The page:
I'm also in the role of TFS Administrator. I've been learning more about good software development practices, Git, etc., but I don't know how far I can carry these people. There's a small group of us who know and use Git, better branching/merging practices, etc. About two months ago I asked them all to what extent we can get better software practices in place. None of them answered my question.

    During 2020 the agency I work for started getting serious about Azure. Getting applications into Azure, etc. I see that interest diminishing. It seems to me, and I hope I'm wrong, that they just want to go back to doing things the way they always have.

    Rod

  • I see IT executives as being the leading factor impeding tech deployment at my company.

  • Doctor Who 2 wrote:

    Alex Gay wrote:

    Do companies have a lack of talent?  Or do they have a lack of training, a lack of motivational ability to encourage personal growth, and a lack of belief in the staff that they already have?

    Good questions, Alex. I wonder about that where I work as well. Except for required annual training on topics like civil liberties, etc., there's no training at all. But the problem isn't all at agency's doorstop. The majority of IT people I work with aren't interested in learning anything new, or even learning. They're quite happy doing what they did, when they first joined 5, 10, 15, 20 years ago. We've got a lot of old systems. Critical applications run on MS Access 2007. We're stuck on .NET Framework 4.5.2, which I think came out 7 or 8 years ago. We've got a lot of SQL Server 2008 or 2008 R2 systems. Many reports run on old, unsupported versions of Crystal Reports - they're not even in SSRS. This week I've been working on an old ASP.NET app written over 10 years ago on God only knows what version of .NET, on a Windows 2003 server against a SQL 2008. Since I joined this agency in 2015, nothing has changed. That's saying something. Some of these oldest SQL instances are being upgraded, which is good. I think we're moving to SQL 2016.

    I'm also in the role of TFS Administrator. I've been learning more about good software development practices, Git, etc., but I don't know how far I can carry these people. There's a small group of us who know and use Git, better branching/merging practices, etc. About two months ago I asked them all to what extent we can get better software practices in place. None of them answered my question.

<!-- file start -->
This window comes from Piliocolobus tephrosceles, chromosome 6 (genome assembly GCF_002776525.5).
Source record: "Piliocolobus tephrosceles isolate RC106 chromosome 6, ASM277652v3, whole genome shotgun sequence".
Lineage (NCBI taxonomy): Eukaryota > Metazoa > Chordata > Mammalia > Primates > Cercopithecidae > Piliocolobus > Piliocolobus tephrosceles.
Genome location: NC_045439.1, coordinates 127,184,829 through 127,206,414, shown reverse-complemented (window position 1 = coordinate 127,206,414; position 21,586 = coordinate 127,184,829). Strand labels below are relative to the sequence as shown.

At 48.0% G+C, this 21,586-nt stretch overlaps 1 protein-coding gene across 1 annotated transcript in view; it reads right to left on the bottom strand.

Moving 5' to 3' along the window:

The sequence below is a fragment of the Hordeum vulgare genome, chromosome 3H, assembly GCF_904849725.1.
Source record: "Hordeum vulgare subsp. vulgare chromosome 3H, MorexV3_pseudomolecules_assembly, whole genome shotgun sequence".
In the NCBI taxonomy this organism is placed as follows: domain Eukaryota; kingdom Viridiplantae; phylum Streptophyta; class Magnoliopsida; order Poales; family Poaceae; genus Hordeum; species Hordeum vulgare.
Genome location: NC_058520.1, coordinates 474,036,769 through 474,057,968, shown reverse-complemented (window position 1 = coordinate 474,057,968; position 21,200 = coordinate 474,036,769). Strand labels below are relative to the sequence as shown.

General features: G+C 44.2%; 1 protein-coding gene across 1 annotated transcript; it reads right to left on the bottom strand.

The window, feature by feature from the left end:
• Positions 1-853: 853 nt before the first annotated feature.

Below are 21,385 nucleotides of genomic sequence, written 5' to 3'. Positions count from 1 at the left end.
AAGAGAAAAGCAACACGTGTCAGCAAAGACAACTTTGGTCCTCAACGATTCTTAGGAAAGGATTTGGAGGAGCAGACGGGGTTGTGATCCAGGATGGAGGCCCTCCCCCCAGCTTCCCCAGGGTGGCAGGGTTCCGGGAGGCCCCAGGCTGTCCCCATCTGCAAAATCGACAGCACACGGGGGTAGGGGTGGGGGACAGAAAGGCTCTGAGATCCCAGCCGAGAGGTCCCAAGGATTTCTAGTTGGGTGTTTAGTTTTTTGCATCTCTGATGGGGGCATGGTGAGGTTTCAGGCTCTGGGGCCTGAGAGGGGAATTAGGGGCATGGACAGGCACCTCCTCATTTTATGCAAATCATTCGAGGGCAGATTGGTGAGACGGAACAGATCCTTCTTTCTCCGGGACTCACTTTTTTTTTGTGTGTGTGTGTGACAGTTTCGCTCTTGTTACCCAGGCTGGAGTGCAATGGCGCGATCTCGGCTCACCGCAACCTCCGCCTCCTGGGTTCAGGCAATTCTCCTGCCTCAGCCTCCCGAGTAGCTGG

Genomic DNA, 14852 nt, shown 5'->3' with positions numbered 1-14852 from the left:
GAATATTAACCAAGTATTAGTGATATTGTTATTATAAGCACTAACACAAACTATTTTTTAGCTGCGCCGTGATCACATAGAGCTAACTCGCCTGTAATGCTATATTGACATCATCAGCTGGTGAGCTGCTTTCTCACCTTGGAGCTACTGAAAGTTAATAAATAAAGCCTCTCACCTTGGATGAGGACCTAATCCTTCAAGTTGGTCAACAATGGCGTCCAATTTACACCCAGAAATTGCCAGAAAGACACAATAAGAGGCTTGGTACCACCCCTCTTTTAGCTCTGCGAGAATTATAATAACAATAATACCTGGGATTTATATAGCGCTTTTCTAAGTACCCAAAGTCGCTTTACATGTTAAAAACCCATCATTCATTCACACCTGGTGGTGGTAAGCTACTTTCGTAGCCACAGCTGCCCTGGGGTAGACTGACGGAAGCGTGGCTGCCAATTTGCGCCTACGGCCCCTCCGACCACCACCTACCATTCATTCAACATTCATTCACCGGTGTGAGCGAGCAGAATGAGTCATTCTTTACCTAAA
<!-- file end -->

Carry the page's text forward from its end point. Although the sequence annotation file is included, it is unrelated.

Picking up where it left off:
During 2020 the agency I work for started getting serious about Azure. Getting applications into Azure, etc. I see that interest diminishing. It seems to me, and I hope I'm wrong, that they just want to go back to doing things the way they always have.

    I meant to add this earlier but forgot. The talent gap I see at work is both a combination of lack of training and an apparent lack of desire by several to improve their own skills. It's a which came first, a chicken or egg scenario. This makes me wonder about something, but I feel is too far from the topic of this discussion. I'll start a new thread elsewhere in the forums.

    Kindest Regards, Rod Connect with me on LinkedIn.

  • This is where talent and knowledge end up getting conflated but often aren't really the same thing.  Someone who's talented should both be able to acquire new knowledge and then apply it in a meaningful way.  But I understand from a company perspective especially for non IT people it's intuitive to just list a bunch of certs or technologies as a requirement.  And there's also certainly a lot of people working in IT who foster that mentality by relying on their knowledge of a certain tech or process or what not for job security.

  • ZZartin wrote:

    Someone who's talented should both be able to acquire new knowledge and then apply it in a meaningful way.

    I agree that talented people tend to be more self-motivated and teach themselves. This tends to contrast with the attitude held in certain circles of management that they would rather get quick results with the technology they have and understand, even if it is seen as being behind the curve, rather than risking the time and money trying something new that may not necessarily work.

  • Alex Gay wrote:

    Do companies have a lack of talent?  Or do they have a lack of training, a lack of motivational ability to encourage personal growth, and a lack of belief in the staff that they already have?

    Yes